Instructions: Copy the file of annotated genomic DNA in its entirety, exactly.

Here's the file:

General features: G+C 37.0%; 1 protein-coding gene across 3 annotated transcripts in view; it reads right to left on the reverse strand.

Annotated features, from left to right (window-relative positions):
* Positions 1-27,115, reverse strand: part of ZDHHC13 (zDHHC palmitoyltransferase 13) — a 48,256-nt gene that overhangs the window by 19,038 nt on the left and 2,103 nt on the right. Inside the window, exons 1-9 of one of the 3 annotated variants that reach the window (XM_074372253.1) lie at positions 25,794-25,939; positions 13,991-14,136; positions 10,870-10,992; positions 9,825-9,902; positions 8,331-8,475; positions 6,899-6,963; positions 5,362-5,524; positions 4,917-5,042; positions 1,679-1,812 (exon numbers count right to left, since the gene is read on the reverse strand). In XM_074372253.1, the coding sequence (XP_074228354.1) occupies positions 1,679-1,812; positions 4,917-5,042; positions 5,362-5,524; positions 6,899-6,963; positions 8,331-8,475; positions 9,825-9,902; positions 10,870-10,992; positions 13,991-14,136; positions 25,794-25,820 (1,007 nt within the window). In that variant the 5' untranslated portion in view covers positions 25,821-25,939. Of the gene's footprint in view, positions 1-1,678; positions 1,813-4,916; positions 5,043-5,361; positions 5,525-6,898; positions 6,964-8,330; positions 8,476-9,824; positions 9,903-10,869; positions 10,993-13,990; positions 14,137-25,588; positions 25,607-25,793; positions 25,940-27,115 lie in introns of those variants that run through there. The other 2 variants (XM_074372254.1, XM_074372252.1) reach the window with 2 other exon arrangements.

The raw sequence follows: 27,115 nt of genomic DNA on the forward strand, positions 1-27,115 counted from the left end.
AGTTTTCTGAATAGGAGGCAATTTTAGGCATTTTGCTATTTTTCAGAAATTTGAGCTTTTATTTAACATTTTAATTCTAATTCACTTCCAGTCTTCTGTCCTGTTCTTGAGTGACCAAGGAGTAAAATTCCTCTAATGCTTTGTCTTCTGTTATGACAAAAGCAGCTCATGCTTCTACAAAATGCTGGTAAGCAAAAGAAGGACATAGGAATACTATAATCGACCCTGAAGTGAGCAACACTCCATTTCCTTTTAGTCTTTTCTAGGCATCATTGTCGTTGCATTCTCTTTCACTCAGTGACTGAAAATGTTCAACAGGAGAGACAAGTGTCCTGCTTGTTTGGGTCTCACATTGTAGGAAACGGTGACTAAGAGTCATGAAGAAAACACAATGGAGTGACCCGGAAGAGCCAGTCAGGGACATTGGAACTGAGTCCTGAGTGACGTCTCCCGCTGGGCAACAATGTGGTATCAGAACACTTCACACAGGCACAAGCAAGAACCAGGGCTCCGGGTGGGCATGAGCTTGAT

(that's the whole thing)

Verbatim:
General features: G+C 37.0%; 1 protein-coding gene across 3 annotated transcripts in view; it reads right to left on the reverse strand.

Annotated features, from left to right (window-relative positions):
* Positions 1-27,115, reverse strand: part of ZDHHC13 (zDHHC palmitoyltransferase 13) — a 48,256-nt gene that overhangs the window by 19,038 nt on the left and 2,103 nt on the right. Inside the window, exons 1-9 of one of the 3 annotated variants that reach the window (XM_074372253.1) lie at positions 25,794-25,939; positions 13,991-14,136; positions 10,870-10,992; positions 9,825-9,902; positions 8,331-8,475; positions 6,899-6,963; positions 5,362-5,524; positions 4,917-5,042; positions 1,679-1,812 (exon numbers count right to left, since the gene is read on the reverse strand). In XM_074372253.1, the coding sequence (XP_074228354.1) occupies positions 1,679-1,812; positions 4,917-5,042; positions 5,362-5,524; positions 6,899-6,963; positions 8,331-8,475; positions 9,825-9,902; positions 10,870-10,992; positions 13,991-14,136; positions 25,794-25,820 (1,007 nt within the window). In that variant the 5' untranslated portion in view covers positions 25,821-25,939. Of the gene's footprint in view, positions 1-1,678; positions 1,813-4,916; positions 5,043-5,361; positions 5,525-6,898; positions 6,964-8,330; positions 8,476-9,824; positions 9,903-10,869; positions 10,993-13,990; positions 14,137-25,588; positions 25,607-25,793; positions 25,940-27,115 lie in introns of those variants that run through there. The other 2 variants (XM_074372254.1, XM_074372252.1) reach the window with 2 other exon arrangements.

The raw sequence follows: 27,115 nt of genomic DNA on the forward strand, positions 1-27,115 counted from the left end.
AGTTTTCTGAATAGGAGGCAATTTTAGGCATTTTGCTATTTTTCAGAAATTTGAGCTTTTATTTAACATTTTAATTCTAATTCACTTCCAGTCTTCTGTCCTGTTCTTGAGTGACCAAGGAGTAAAATTCCTCTAATGCTTTGTCTTCTGTTATGACAAAAGCAGCTCATGCTTCTACAAAATGCTGGTAAGCAAAAGAAGGACATAGGAATACTATAATCGACCCTGAAGTGAGCAACACTCCATTTCCTTTTAGTCTTTTCTAGGCATCATTGTCGTTGCATTCTCTTTCACTCAGTGACTGAAAATGTTCAACAGGAGAGACAAGTGTCCTGCTTGTTTGGGTCTCACATTGTAGGAAACGGTGACTAAGAGTCATGAAGAAAACACAATGGAGTGACCCGGAAGAGCCAGTCAGGGACATTGGAACTGAGTCCTGAGTGACGTCTCCCGCTGGGCAACAATGTGGTATCAGAACACTTCACACAGGCACAAGCAAGAACCAGGGCTCCGGGTGGGCATGAGCTTGAT